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  • Glaucoma is one many disease affecting vision: causing blindness on 300,000 Australians and over 60 million people worldwide
  • Treating glaucoma is far from perfect, as sufferers are unable to reverse effects and are only prolonging issues with inefficient eye drop medications
  • ASX companies like Phylogica and Neuroscientific Biopharmaceuticals are chasing a future in pharmaceuticals, looking to redevelop the drug delivery system which could pave the way to better treatment and efficient results
  • Phylogica checked a massive box today, partnering with UWA’s Lions Eye Institute which allows the company to combine its delivery technology with an effective drug carrier — giving hope for change in the coming years

Glaucoma disease affects over 300,000 Australians and there is still no cure. World wide this disease is affecting over 60 million and could be worth as much as $25 billion per year.

Known treatments of glaucoma can only soften the loss of vision, but repairing lost vision is impossible and usually prolongs the inevitable which can lead to blindness.

Aside from glaucoma also exists uncorrected damage to optic nerves, cataracts and diabetic retinopathy which all threaten a person’s vision.

Neuroscientific Biopharmaceuticals (NSB) is one of many ASX companies looking to attack diseases like glaucoma.

Today the company announced it has a fighting chance to put a stop to the problem after seeing a success in administering drugs through the optics of a test rabbit.

NSB also stated today that glaucoma treatment alone as a market could grow $5.3 billion per year over the next three years.

Reaching the unreachable cell

Part of why pharmaceutical companies are targeting the cells through eyes, is that the method allows the delivery of drugs into previously unreachable cells. By utilising this a special set of eye drops, in theory, could treat your glaucoma better.

While drugs delivered with eye drops are technically not new, scientists and doctors are struggling to keep this method of delivery efficient and effective. Sufferers of glaucoma are frequently administering eye drops throughout the day.

While known drugs should be working, they frequently fail to reach the target cells. New effectiveness in this drug delivery means a glaucoma patient could administer their treatment maybe once a day or less instead and see better results.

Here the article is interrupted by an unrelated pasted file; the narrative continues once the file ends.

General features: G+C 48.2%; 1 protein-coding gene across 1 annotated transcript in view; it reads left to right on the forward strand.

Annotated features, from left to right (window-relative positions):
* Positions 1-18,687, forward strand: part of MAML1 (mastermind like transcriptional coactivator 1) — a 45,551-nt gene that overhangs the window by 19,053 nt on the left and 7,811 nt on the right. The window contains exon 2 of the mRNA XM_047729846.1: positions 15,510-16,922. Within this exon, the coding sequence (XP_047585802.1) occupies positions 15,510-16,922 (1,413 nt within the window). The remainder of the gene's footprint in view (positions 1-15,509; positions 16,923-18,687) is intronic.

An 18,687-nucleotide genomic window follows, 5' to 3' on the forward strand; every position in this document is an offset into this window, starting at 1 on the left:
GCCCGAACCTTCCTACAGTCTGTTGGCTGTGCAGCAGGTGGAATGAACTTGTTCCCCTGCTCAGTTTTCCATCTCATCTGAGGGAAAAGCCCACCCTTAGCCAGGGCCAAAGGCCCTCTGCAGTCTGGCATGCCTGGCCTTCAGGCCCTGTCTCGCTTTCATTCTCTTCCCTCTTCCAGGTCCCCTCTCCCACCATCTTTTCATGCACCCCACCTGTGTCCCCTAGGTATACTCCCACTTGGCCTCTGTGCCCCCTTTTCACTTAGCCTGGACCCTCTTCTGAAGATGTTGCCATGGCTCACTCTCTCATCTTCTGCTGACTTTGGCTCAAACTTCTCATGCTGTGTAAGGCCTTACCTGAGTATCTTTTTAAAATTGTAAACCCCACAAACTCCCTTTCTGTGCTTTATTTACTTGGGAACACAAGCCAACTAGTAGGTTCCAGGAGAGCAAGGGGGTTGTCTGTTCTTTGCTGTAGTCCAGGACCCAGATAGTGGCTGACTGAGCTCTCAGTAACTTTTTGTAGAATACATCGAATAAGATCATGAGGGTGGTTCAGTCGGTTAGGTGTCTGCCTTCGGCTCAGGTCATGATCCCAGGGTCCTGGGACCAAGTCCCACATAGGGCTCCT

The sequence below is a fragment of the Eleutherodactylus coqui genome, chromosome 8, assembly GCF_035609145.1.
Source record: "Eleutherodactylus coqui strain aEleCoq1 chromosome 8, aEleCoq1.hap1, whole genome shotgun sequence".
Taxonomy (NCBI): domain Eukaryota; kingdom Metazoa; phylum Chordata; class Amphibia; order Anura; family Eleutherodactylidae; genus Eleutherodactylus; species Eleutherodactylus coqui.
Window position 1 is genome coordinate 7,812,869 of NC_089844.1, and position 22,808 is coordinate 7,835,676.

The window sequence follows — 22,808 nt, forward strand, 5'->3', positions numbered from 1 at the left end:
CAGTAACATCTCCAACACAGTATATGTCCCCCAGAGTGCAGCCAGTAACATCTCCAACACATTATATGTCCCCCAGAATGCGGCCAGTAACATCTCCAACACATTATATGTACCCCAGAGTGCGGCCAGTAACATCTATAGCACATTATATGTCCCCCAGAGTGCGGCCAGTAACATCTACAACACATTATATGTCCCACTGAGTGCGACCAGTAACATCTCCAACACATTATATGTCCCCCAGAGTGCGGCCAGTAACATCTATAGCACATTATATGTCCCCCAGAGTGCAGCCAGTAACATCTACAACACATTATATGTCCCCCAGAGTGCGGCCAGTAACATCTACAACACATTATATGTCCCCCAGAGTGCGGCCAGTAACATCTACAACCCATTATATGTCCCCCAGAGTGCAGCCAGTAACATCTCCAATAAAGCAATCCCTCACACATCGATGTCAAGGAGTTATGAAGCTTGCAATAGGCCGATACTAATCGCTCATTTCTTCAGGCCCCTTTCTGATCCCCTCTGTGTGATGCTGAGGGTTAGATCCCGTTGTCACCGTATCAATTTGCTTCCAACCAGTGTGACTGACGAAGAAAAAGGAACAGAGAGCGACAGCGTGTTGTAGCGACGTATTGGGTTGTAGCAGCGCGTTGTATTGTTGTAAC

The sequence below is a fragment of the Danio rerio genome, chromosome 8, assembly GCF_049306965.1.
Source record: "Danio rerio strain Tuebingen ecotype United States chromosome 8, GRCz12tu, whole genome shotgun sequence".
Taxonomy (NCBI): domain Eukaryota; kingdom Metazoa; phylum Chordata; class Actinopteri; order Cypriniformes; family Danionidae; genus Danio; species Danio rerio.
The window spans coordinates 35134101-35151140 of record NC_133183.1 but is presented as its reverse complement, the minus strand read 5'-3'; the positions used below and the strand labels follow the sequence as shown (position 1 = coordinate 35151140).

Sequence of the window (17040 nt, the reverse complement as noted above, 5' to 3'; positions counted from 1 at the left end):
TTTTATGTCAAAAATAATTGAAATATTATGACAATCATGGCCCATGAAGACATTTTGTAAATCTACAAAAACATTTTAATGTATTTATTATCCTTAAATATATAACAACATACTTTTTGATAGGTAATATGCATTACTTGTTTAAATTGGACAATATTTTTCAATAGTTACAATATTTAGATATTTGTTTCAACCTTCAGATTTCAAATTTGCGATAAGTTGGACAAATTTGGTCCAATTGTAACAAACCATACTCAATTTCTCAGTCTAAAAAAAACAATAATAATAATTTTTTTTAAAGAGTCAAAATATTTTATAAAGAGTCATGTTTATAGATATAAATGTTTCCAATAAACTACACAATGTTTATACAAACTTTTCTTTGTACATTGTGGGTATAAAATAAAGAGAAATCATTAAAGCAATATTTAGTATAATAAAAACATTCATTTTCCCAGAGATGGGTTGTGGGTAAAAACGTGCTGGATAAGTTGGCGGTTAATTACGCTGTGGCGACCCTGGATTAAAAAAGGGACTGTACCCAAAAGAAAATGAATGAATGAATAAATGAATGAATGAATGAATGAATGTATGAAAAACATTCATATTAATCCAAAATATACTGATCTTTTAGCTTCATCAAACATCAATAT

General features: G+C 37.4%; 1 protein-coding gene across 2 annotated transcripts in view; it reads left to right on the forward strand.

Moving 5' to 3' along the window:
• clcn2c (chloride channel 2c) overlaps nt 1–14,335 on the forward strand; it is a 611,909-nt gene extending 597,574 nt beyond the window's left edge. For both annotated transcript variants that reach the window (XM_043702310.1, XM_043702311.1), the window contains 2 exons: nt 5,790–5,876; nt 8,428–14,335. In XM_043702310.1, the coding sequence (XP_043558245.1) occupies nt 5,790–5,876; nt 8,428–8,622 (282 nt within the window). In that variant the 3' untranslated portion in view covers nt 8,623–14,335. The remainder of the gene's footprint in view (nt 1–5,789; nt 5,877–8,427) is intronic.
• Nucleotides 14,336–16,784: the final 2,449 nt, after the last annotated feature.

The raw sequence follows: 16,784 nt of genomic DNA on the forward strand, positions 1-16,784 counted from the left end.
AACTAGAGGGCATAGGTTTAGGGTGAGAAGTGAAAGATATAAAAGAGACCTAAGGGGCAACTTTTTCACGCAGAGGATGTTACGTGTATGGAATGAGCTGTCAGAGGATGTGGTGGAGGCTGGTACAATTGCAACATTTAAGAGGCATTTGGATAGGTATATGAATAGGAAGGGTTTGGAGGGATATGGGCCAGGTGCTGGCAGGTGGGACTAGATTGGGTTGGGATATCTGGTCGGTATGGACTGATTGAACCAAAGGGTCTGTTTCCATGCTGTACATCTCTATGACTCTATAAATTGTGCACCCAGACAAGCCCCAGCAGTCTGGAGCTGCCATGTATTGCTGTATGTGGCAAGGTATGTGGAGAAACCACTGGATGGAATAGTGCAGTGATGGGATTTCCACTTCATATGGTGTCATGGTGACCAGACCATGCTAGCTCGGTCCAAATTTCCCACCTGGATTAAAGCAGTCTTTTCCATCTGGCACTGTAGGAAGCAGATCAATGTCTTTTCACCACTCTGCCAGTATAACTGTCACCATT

Company Phylogica is one of many ASX competitors filing its way to the front with this treatment on its to-do-list. Phylogica explains this delivery of drugs as ‘Cell Penetrating Peptides’.

Today the company secured a massive step in its journey, entering a partnership with Australian research lab Lions Eye Institute.

Lions Eye is a medical institute affiliated with the University of Western Australia. Founded in 1983, the research centre is wholly focused on saving eyesight in patients.

“I am excited by the prospects for this new partnership,” Phylogica Chairman Alan Tribe said.

“It brings together [our company’s] drug delivery system and an elegant drug to treat the leading cause of childhood blindness.”

Phylogica management asserted its main goal is to treat retinitis pigmentosa — a rare disease that is the leading cause of childhood blindness. No treatments currently exist, representing a market worth at least $1 billion.

“The team that has been created will be capable of achieving much,” Alan said.

According to Phylogica, a leading drug candidate for the disorder has shown preliminary evidence in reversing the disease process in a set of clinical test human cells.

How far away is the future?

A fully realised delivery of these drugs is still far in the pipeline, however. Companies like Phylogica and NSB are still tinkering away at the perfections of the delivery on animals such as rabbits and pigs before moving onto human trials.

Even when these companies begin human clinical trials, it will still be a long time before drugs are perfected and reach approval in the pharmaceutical market.

With Phylogica’s new partnership today also comes the appointment of Professor Sue Fletcher.

Sue is an industry leader and expert in the design and development of precision medicines. She will serve Phylogica on a part-time basis as Chief of Research.

With the appointment of Sue Fletcher and a new partnership with Lions Eye Institute, Phylogica is in a unique position to independently take drug solutions to market through commercial collaboration.

The company has also advanced from just researching the drug delivery platform, to also researching a new class of therapies for curing eye blinding diseases.

The partnership between Lions Eye and Phylogica is named Vision Pharma and combining Phylogica’s cell penetrating peptides with a drug carrier known as antisense oligonucleotide, has made the team one-to-be-reckoned with.

“We look forward to the clinical development of therapeutics for Retinitis Pigmentosa and other degenerative retinal diseases,” Sue Fletcher said.

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